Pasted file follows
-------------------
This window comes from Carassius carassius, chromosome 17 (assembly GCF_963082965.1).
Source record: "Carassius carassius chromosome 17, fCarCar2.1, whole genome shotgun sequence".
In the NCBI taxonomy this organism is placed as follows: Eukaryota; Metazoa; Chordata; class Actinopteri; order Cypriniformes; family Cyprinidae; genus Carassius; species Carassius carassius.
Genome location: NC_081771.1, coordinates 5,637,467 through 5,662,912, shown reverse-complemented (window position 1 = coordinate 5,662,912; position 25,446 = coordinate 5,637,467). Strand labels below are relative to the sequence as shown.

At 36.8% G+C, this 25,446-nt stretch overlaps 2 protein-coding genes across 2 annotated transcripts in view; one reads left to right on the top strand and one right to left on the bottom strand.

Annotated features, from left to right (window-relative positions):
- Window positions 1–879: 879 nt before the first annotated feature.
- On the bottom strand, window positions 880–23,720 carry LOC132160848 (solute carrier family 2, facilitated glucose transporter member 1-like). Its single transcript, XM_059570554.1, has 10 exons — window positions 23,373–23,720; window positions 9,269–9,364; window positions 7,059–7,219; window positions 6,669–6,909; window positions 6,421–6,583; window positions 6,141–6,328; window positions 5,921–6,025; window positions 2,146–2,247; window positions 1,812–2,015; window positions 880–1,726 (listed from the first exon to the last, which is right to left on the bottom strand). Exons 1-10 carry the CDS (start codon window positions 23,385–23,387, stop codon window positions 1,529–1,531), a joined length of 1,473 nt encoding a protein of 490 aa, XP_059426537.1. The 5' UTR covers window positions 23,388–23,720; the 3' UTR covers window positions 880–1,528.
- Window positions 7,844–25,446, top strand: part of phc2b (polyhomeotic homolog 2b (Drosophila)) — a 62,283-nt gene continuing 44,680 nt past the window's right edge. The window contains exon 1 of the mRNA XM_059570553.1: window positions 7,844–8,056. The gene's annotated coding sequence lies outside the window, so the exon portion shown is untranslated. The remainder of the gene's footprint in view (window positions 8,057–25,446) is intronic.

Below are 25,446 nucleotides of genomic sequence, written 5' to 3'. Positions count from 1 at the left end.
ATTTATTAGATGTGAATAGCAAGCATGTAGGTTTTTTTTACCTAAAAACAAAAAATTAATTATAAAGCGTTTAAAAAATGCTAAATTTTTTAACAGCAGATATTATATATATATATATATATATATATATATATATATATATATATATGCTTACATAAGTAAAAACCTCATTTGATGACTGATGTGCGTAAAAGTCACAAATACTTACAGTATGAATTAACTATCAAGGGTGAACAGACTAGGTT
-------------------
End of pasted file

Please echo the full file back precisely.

This window comes from Carassius carassius, chromosome 17 (assembly GCF_963082965.1).
Source record: "Carassius carassius chromosome 17, fCarCar2.1, whole genome shotgun sequence".
In the NCBI taxonomy this organism is placed as follows: Eukaryota; Metazoa; Chordata; class Actinopteri; order Cypriniformes; family Cyprinidae; genus Carassius; species Carassius carassius.
Genome location: NC_081771.1, coordinates 5,637,467 through 5,662,912, shown reverse-complemented (window position 1 = coordinate 5,662,912; position 25,446 = coordinate 5,637,467). Strand labels below are relative to the sequence as shown.

At 36.8% G+C, this 25,446-nt stretch overlaps 2 protein-coding genes across 2 annotated transcripts in view; one reads left to right on the top strand and one right to left on the bottom strand.

Annotated features, from left to right (window-relative positions):
- Window positions 1–879: 879 nt before the first annotated feature.
- On the bottom strand, window positions 880–23,720 carry LOC132160848 (solute carrier family 2, facilitated glucose transporter member 1-like). Its single transcript, XM_059570554.1, has 10 exons — window positions 23,373–23,720; window positions 9,269–9,364; window positions 7,059–7,219; window positions 6,669–6,909; window positions 6,421–6,583; window positions 6,141–6,328; window positions 5,921–6,025; window positions 2,146–2,247; window positions 1,812–2,015; window positions 880–1,726 (listed from the first exon to the last, which is right to left on the bottom strand). Exons 1-10 carry the CDS (start codon window positions 23,385–23,387, stop codon window positions 1,529–1,531), a joined length of 1,473 nt encoding a protein of 490 aa, XP_059426537.1. The 5' UTR covers window positions 23,388–23,720; the 3' UTR covers window positions 880–1,528.
- Window positions 7,844–25,446, top strand: part of phc2b (polyhomeotic homolog 2b (Drosophila)) — a 62,283-nt gene continuing 44,680 nt past the window's right edge. The window contains exon 1 of the mRNA XM_059570553.1: window positions 7,844–8,056. The gene's annotated coding sequence lies outside the window, so the exon portion shown is untranslated. The remainder of the gene's footprint in view (window positions 8,057–25,446) is intronic.

Below are 25,446 nucleotides of genomic sequence, written 5' to 3'. Positions count from 1 at the left end.
ATTTATTAGATGTGAATAGCAAGCATGTAGGTTTTTTTTACCTAAAAACAAAAAATTAATTATAAAGCGTTTAAAAAATGCTAAATTTTTTAACAGCAGATATTATATATATATATATATATATATATATATATATATATATATATATGCTTACATAAGTAAAAACCTCATTTGATGACTGATGTGCGTAAAAGTCACAAATACTTACAGTATGAATTAACTATCAAGGGTGAACAGACTAGGTT